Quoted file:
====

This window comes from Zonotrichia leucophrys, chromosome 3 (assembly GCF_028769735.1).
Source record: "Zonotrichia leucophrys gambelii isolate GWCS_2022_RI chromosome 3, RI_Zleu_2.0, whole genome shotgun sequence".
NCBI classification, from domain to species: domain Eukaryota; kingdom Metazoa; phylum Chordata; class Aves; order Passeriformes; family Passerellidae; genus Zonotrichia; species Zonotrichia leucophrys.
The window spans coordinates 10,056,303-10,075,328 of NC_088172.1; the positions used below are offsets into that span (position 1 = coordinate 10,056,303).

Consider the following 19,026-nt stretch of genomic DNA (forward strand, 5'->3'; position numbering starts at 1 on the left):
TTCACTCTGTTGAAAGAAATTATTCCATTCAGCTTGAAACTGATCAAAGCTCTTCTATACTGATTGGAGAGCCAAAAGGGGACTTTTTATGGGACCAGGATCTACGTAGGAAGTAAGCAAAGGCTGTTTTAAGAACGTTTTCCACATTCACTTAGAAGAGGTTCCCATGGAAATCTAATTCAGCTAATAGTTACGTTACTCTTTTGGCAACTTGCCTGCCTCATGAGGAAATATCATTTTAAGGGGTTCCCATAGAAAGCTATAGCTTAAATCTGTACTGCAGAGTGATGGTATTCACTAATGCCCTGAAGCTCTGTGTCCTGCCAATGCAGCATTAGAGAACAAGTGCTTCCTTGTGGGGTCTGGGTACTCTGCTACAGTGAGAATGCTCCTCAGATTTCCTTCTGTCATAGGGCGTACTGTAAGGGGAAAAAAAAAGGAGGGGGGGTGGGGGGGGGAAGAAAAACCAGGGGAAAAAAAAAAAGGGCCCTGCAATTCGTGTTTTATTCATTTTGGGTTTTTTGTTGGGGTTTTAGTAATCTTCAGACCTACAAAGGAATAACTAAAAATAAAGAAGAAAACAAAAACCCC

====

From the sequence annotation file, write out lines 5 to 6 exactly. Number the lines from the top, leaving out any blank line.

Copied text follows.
Consider the following 19,026-nt stretch of genomic DNA (forward strand, 5'->3'; position numbering starts at 1 on the left):
TTCACTCTGTTGAAAGAAATTATTCCATTCAGCTTGAAACTGATCAAAGCTCTTCTATACTGATTGGAGAGCCAAAAGGGGACTTTTTATGGGACCAGGATCTACGTAGGAAGTAAGCAAAGGCTGTTTTAAGAACGTTTTCCACATTCACTTAGAAGAGGTTCCCATGGAAATCTAATTCAGCTAATAGTTACGTTACTCTTTTGGCAACTTGCCTGCCTCATGAGGAAATATCATTTTAAGGGGTTCCCATAGAAAGCTATAGCTTAAATCTGTACTGCAGAGTGATGGTATTCACTAATGCCCTGAAGCTCTGTGTCCTGCCAATGCAGCATTAGAGAACAAGTGCTTCCTTGTGGGGTCTGGGTACTCTGCTACAGTGAGAATGCTCCTCAGATTTCCTTCTGTCATAGGGCGTACTGTAAGGGGAAAAAAAAAGGAGGGGGGGTGGGGGGGGGAAGAAAAACCAGGGGAAAAAAAAAAAGGGCCCTGCAATTCGTGTTTTATTCATTTTGGGTTTTTTGTTGGGGTTTTAGTAATCTTCAGACCTACAAAGGAATAACTAAAAATAAAGAAGAAAACAAAAACCCC